From Volume 6, Issue Number 2 of EIR Online, Published Jan. 9, 2007

Latest From LaRouche

'I Know the Road to Victory'

by Lyndon H. LaRouche, Jr.

The following are substantial excerpts from LaRouche's opening speech to a business meeting of the Civil Rights Movement Solidarity (BüSo) near Wiesbaden, Germany on Dec. 16, 2006.

What we are talking about today, is largely the future. Now, we don't have any guarantees as to what the future will be, but we have an advantage: I have a map. And the question as to what future you get to, depends upon which route you take, according to the map. And what I shall present to you today is the essentials of the map.

Now, first of all, the reality in the U.S. today, the political situation, the general situation, is far contrary to anything that I've heard from Germany, or from other places in Europe. I've just heard from Germany, mostly. And everyone who thinks they know about what's going to happen in the future and thinks they know what's going on in the United States, doesn't know what they're talking about.

We have made, ourselves, this movement has made a change in the course of history. We have not secured a road to victory, but we've discovered where it lies. And we discovered the means of transportation to get there.

It started directly about 1999, as some of you recall: that because I was not able to get to the United States to participate in the [Presidential election] campaign, I did two broadcasts from here in Germany, and one was on the subject of "Storm Over Asia," which I think some of you may recall; some of you saw, some of you participated in making. And if you look back at "Storm Over Asia," you see exactly where we've gone. This was the point, at which I was getting out from under restraint; that is, even though I'd been out of prison actually since January of 1994, I had not been allowed to direct this organization, or any part of it. Because I was not allowed to talk to key people, and therefore, I could not direct it.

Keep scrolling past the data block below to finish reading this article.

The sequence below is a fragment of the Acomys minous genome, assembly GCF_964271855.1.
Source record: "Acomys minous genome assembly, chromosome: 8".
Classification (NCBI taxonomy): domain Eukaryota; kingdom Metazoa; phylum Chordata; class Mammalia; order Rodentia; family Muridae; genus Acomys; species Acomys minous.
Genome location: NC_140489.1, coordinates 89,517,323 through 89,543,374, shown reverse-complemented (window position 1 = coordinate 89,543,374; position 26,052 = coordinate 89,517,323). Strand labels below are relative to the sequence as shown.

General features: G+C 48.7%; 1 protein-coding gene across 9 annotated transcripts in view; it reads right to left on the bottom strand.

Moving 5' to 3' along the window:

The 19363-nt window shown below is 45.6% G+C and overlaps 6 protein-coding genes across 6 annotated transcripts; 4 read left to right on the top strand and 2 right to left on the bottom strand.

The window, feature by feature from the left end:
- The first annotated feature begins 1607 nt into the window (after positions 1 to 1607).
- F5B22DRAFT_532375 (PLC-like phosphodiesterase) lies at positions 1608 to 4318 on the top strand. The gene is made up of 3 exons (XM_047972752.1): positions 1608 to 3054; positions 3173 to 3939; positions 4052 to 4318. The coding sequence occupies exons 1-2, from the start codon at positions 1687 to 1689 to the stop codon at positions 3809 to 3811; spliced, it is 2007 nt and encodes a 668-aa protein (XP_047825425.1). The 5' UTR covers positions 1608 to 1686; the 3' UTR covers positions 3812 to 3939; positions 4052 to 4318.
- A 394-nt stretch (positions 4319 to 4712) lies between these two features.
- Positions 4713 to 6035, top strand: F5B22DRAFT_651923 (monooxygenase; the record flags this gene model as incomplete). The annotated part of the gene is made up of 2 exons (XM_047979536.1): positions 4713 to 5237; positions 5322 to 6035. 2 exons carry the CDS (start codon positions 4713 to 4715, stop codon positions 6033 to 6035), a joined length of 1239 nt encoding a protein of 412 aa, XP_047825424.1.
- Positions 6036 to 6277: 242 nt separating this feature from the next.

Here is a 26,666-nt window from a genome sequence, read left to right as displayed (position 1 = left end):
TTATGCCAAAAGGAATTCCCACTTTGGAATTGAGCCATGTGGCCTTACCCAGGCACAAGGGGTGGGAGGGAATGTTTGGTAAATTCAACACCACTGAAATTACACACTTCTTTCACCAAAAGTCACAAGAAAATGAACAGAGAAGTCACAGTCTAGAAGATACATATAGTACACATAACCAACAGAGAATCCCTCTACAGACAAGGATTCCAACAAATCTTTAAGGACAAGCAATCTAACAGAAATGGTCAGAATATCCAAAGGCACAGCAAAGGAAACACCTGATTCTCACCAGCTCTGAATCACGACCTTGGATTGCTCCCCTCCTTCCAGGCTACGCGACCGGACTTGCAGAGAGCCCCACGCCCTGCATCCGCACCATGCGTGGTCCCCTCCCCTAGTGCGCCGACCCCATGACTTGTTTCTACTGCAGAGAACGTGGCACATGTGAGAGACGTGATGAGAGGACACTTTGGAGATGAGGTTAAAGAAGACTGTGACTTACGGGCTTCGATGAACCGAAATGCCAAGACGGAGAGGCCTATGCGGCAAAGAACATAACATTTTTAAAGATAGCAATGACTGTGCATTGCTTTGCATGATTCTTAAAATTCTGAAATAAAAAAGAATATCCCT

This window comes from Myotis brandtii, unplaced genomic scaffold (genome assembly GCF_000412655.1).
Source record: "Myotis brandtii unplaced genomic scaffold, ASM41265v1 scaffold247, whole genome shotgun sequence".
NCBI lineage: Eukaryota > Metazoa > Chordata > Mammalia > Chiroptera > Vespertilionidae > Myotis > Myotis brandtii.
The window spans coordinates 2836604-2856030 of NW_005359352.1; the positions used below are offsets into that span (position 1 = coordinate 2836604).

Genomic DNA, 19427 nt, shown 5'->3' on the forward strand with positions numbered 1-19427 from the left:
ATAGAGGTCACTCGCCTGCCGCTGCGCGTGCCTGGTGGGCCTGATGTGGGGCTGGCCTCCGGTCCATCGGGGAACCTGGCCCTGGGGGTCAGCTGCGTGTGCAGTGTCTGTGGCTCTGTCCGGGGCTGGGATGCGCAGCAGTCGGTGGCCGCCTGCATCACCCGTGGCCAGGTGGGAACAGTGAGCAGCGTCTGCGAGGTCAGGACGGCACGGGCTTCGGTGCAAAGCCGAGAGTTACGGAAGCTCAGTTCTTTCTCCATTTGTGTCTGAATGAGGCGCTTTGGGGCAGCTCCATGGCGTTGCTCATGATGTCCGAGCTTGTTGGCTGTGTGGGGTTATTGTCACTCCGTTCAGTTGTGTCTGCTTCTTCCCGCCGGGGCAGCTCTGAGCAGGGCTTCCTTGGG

So, suddenly, at the end of 1999, I began to be allowed to find out what had been going on in the organization in a period of ten years. A lot of changes had been made, many for the worse, mostly for the worse. Bad policies. So, we moved to do two things: First of all, to have a war-plan for dealing with the future, and this war-plan developed essentially over 1999, beginning with "Storm Over Asia," as the first formulation; we did another meeting with people by video hook-up from here, again during that period. But during that period into the end of 2000, when I was free to manage things and was finding out what had gone wrong, and who had done what to whom, while I was ten years out of control, we made new policies. We set a new direction....
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